Presentation on theme: "A$ A$ A$ Foreign Exchange Trading Game Welcome to the Enter Designed by Matt Dalgleish."— Presentation transcript:
A$ A$ A$ Foreign Exchange Trading Game Welcome to the Enter Designed by Matt Dalgleish
This game was designed for use in VCE Economics Unit 2, Area of study 1 - Australia’s external relationships. The game is conducted as a slide show. Each slide consists of an economic scenario that is likely to influence the value of the Australian dollar (A$). Included on each slide is a statement explaining the economic reasoning applied when determining the probable impact on the A$. To reveal a new scenario or the reason and impact statements for each slide simply click your mouse. To return to the portfolio simply close this window using the X button at the top right hand corner of this window at any stage during the game. Play Game
The ABS announces that the CPI increases 2.8% for the year This CPI figure is within the RBA target band of 2-3% inflation. Therefore, the RBA is unlikely to change interest rates. This level of inflation reflects a stable economy.ScenarioImpact Reason No obvious impact on the A$ No obvious impact on the A$.
Growth rates in USA, Japan and China expand rapidly These countries are Australia’s three top export destinations. Rapid growth in their economies would increase their consumption. This is likely to increase their demand for Australian exports. Increased demand for Australian exports would increase demand for appreciation the A$ leading to an appreciation.ScenarioImpact Reason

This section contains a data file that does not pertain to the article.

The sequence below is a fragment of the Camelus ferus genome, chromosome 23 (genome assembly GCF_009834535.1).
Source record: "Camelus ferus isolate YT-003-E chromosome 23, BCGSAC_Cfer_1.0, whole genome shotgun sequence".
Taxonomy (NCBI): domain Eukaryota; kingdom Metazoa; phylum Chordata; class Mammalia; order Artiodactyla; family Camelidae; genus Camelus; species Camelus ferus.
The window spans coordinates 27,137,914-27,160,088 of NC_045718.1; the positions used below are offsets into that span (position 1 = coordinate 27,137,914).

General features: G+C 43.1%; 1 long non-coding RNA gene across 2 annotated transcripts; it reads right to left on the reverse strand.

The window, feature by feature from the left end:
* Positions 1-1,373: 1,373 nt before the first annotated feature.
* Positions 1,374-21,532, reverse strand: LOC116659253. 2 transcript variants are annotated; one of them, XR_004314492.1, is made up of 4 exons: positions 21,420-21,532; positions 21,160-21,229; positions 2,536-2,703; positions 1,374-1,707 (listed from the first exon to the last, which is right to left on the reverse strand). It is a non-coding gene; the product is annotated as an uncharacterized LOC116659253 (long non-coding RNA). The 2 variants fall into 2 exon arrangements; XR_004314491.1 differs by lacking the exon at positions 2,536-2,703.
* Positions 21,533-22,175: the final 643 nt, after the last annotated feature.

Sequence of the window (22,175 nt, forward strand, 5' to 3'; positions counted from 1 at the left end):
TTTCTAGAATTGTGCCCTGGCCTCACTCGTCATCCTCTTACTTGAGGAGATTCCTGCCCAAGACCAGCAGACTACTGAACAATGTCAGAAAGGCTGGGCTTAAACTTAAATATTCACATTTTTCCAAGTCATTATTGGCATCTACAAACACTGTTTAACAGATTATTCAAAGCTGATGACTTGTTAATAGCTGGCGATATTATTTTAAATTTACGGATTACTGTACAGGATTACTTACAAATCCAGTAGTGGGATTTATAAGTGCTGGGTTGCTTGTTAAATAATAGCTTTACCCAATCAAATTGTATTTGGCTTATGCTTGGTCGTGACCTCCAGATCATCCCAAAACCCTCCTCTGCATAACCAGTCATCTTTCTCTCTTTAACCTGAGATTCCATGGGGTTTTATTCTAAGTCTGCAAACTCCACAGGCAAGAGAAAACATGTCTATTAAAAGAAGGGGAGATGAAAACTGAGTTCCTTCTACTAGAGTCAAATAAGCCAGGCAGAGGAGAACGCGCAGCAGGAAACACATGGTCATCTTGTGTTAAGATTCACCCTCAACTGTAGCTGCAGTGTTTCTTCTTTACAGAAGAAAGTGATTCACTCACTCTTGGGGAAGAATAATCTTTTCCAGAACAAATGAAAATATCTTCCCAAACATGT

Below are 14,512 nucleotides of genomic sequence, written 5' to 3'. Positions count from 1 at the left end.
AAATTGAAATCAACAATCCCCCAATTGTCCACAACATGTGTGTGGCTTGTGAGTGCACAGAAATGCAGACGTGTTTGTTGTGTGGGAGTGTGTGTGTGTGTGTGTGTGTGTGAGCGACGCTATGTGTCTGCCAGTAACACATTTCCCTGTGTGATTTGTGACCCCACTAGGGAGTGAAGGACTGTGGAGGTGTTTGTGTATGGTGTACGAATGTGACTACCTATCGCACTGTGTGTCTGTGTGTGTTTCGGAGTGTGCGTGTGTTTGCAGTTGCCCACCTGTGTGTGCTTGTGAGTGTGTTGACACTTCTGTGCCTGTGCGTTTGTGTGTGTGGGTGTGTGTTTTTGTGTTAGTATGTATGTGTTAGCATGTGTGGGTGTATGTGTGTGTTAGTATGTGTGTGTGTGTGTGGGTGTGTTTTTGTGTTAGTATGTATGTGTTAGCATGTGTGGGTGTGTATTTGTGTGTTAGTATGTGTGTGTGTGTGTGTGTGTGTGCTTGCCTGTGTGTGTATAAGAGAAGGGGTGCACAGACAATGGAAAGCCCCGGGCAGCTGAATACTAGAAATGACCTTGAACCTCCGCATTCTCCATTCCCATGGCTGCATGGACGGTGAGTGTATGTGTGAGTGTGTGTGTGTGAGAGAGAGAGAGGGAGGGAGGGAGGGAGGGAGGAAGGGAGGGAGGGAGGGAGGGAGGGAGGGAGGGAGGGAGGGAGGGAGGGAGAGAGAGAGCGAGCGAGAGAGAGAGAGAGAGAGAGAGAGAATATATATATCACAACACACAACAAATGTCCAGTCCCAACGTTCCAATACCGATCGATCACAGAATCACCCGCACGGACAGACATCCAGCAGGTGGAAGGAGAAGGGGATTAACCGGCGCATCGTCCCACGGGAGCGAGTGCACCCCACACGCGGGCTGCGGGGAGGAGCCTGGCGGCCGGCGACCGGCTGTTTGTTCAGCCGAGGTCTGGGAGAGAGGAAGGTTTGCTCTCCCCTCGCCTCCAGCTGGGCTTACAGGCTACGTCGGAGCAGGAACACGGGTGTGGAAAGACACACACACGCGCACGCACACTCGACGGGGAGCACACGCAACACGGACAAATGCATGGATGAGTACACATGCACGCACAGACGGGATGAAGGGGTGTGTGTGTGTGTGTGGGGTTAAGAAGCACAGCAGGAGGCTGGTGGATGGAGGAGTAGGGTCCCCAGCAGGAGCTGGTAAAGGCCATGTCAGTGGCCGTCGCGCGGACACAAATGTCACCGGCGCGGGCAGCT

Sydney Olympics causes a large increase in tourists to Australia Tourism is one of Australia’s largest export industries. The increase in visitors will lead to an increased demand for the A$ as they will need to spend the local currency while visiting. Tourists buying A$ to spend here will increase demand for the A$ leading appreciation to an appreciation.ScenarioImpact Reason
US interest rates increase but Australian rates stay the same The higher rates in the USA will attract capital inflow into the USA. Offshore investors will take money out of Australia to invest into the USA for the higher return. Investors will sell A$ in exchange for US$ to invest in the USA. This will increase supply of the depreciation A$ leading to a depreciation.ScenarioImpact Reason
Australia signs agreement to sell $12 billion worth of uranium to China The Chinese buyers of this exported uranium would need to pay for the goods in A$. This would signify a large increase in Australian exports. Increased demand for Australian exports would increase demand for appreciation the A$ leading to an appreciation.ScenarioImpact Reason
The drought in Australia reduces our capacity to export The reduction in our ability to export our agricultural products forces overseas buyers to look elsewhere. These buyers no longer need to buy as much A$ to pay for our exports since our export volume has reduced. The reduction in demand for Australian exports would reduce the demand for depreciation the A$ leading to a depreciation.ScenarioImpact Reason